Although the cells 110a to 110d having cell structures which shift the phase by π between X-polarized light and Y-polarized light have been explained in this embodiment, the cells 110a to 110d may have cell structures which shift the phase by (2n+1)π (i.e., 3π, 5π, . . . .) In this case, the step heights h1 and h2 are multiplied by (2n+1), i.e., 3, 5, . . . in accordance with n.

Although this embodiment has been explained assuming that nx−n=n−ny, the values of the right-hand side and left-hand side need not always be equal to each other, and may be shifted in accordance with a degree of polarization and a precision of the light intensity distribution, which are required to form a reconstructed image.

Two-step computer generated holograms are independently designed for the light intensity distributions LI1 and LI2 formed by X-polarized light and Y-polarized light, and cell structures (cells 110a to 110d) obtained by superposing these computer generated holograms are selected appropriately. This makes it possible to form a computer generated hologram 100 which gives different phase distributions to the wavefronts of X-polarized light and Y-polarized light. As described above, four cell structures of the cells 110a to 110d are the one which serves as the reference of the wavefronts of X-polarized light and Y-polarized light, the one which advances only the wavefront of X-polarized light by π, the one which advances only the wavefront of Y-polarized light by π, and the one which advances the wavefronts of X-polarized light and Y-polarized light by π.

The computer generated hologram 100 can give different phase distributions to the wavefronts of X-polarized light and Y-polarized light over the entire surface of the computer generated hologram in the respective polarization directions without dividing the entire surface of a computer generated hologram into a plurality of regions (sub-CGHs), unlike the prior arts. Hence, even when an optical integrator cannot sufficiently correct the light intensity distribution of incident light, the computer generated hologram 100 never suffers any illuminance variation in light intensity distribution (reconstructed image).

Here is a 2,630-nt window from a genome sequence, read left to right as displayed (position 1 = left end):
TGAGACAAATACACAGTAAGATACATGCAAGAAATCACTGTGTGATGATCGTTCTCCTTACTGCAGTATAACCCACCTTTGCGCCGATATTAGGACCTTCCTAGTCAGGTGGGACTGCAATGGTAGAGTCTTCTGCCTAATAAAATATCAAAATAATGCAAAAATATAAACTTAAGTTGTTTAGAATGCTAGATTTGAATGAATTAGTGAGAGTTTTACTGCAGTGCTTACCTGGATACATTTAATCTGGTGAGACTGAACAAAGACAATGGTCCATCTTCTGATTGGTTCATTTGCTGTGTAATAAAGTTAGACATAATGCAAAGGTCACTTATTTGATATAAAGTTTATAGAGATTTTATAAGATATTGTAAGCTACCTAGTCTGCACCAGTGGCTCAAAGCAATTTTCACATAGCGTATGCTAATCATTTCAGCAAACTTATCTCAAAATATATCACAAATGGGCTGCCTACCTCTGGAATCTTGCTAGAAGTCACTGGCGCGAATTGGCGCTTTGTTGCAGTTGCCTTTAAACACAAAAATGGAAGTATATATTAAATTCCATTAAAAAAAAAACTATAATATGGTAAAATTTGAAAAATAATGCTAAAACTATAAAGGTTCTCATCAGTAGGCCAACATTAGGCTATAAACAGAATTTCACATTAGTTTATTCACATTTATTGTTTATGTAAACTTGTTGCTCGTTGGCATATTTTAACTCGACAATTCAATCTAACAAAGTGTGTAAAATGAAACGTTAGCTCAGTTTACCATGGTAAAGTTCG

Since the computer generated hologram 100 has a structure in which the pattern of the cells 110a to 110d is repeated, it does not use a plurality of different sub-CGHs. Hence, the computer generated hologram 100 never suffers any deterioration in light intensity distribution due to unnecessary diffracted light attributed to structural discontinuity that occurs at the boundary between the sub-CGHs. Likewise, since the computer generated hologram 100 does not use sub-CGHs, a design to eliminate structural discontinuity that occurs at the boundary between the sub-CGHs is also unnecessary, which allows reduction of design cost.

The computer generated hologram 100 can give different phase distributions to the wavefronts of X-polarized light and Y-polarized light without selecting the polarization direction of incident light. Hence, the computer generated hologram 100 can form a light intensity distribution (reconstructed image) almost without generating any loss in light amount. In other words, the computer generated hologram 100 can form a light intensity distribution with a desired shape in a desired polarization state while satisfactorily reducing a loss in light amount.

In this manner, the computer generated hologram 100 can give different phase distributions to the wavefronts of polarized light components in the first and second directions of incident light by forming the anisotropic layer 114 by multiple steps and setting the thickness of the anisotropic layer 114 for each of the plurality of cells.

In the computer generated hologram 100, multiple steps of the anisotropic layer 114 may be fewer than those of the isotropic layer 112. In other words, the number of thicknesses of the anisotropic layer 114 may be smaller than that of the isotropic layer 112. In this case, the computer generated hologram 100 is formed by a plurality of cells 110a1 to 110d1 each including an isotropic layer 112 and anisotropic layer 114, as shown in FIG. 3. The refractive index of the isotropic layer 112, the refractive index of the anisotropic layer 114, and the step heights of these cells in the Z direction are as above. Note that FIG. 3 is a schematic sectional view showing the four cells 110a1 to 110d1 of the computer generated hologram 100 shown in FIG. 2A taken along the X-Z plane.

The computer generated hologram 100 performs phase control by either matching the phase with a reference or shifting the phase by π from the reference, as described above. Although a method of advancing the phase by π is selected as a method of shifting the phase by π in the above description, the same effect can be obtained even by selecting a method of delaying the phase by π. The cell 110b1 shown in FIG. 3 has a cell structure when the method of delaying the phase by π is selected.